Words: Geoffrey Taunton-Collins, Weather Risk Analyst, GCube Underwriting Ltd.
As with any asset type, consistently ensuring reliable returns from renewable energy assets requires charting a course through a series of financial risks. For the wind industry in particular, given the fickle nature of the elemental force underpinning it, resource underperformance is becoming the principal concern for diligent asset managers and stakeholders over the lifetime of a project. There is now a growing awareness and recognition of the significant threat it poses to asset owners and their revenues.
In an attempt to deal with this threat, weather risk cover has existed in one form or another since the late 1990s. However only now has it emerged as a comprehensive and reliable solution for those looking to stabilise their returns. This has been driven by developments such as longer contract periods, advances to settlement indexes and project-specific product tailoring. Given the decline of the contingent PPA (in some markets) and the additional exposure to price risk this has brought, there has been a growing interest in managing resource risk as a means to alleviate overall increases in revenue volatility.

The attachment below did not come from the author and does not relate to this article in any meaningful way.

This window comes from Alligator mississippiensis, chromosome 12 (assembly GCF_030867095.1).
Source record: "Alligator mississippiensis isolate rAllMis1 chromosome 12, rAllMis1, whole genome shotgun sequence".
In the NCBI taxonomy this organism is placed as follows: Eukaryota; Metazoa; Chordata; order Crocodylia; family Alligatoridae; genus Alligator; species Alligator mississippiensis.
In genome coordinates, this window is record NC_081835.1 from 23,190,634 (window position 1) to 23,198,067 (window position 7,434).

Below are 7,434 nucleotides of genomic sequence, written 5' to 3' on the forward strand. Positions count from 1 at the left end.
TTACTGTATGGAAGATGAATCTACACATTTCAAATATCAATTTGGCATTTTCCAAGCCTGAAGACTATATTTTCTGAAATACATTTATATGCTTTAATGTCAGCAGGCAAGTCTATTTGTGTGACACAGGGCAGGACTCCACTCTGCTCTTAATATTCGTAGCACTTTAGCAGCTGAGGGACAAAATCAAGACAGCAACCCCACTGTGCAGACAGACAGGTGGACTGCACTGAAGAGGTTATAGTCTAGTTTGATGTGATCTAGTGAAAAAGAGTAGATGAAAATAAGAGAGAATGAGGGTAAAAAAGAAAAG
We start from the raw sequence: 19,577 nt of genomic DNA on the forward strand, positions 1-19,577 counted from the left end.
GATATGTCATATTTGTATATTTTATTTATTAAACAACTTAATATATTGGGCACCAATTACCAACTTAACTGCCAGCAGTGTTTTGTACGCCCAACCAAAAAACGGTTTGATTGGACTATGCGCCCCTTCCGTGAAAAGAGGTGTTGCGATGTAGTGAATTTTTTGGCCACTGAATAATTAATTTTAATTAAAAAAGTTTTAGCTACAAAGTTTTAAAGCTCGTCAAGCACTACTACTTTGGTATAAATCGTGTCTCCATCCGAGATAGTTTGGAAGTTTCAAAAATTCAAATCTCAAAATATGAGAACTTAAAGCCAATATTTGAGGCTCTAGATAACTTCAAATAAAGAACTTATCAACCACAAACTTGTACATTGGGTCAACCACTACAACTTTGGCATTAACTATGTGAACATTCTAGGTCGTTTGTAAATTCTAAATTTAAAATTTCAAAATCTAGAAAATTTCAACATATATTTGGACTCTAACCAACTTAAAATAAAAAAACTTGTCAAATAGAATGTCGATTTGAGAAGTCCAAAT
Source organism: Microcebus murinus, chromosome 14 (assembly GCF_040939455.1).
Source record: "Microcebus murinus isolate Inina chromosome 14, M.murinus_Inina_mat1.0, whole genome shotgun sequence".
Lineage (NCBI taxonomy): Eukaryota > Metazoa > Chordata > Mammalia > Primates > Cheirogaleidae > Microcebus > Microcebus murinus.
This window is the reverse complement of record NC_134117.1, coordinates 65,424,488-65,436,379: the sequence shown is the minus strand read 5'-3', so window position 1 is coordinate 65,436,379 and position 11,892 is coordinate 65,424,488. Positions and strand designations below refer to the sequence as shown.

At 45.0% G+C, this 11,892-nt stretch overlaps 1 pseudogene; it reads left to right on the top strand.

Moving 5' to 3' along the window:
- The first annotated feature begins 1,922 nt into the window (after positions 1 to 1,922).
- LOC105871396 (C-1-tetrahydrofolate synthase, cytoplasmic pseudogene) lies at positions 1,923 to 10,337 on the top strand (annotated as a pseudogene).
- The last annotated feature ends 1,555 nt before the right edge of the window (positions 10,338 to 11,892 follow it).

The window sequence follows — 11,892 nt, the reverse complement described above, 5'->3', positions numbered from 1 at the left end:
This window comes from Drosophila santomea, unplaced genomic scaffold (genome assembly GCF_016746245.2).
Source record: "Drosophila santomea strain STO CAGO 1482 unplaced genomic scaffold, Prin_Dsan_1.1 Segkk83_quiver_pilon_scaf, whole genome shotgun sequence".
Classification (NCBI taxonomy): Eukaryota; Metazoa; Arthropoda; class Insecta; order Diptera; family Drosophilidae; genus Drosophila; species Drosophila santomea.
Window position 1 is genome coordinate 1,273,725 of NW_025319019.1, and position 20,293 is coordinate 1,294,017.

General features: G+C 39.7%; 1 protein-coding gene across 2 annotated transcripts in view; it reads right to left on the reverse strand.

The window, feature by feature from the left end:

In conjunction with this greater awareness of the threat posed by fluctuations in weather resource, great strides have been made in the ability of insurers to provide reliable and affordable protection for periods of wind energy asset underperformance.
Improvements in data collection and analysis mean that contracts can be structured on the basis of actual production (or ideal production, using SCADA data from the generating assets themselves), rather than on meteorological data from devices that may be off-site.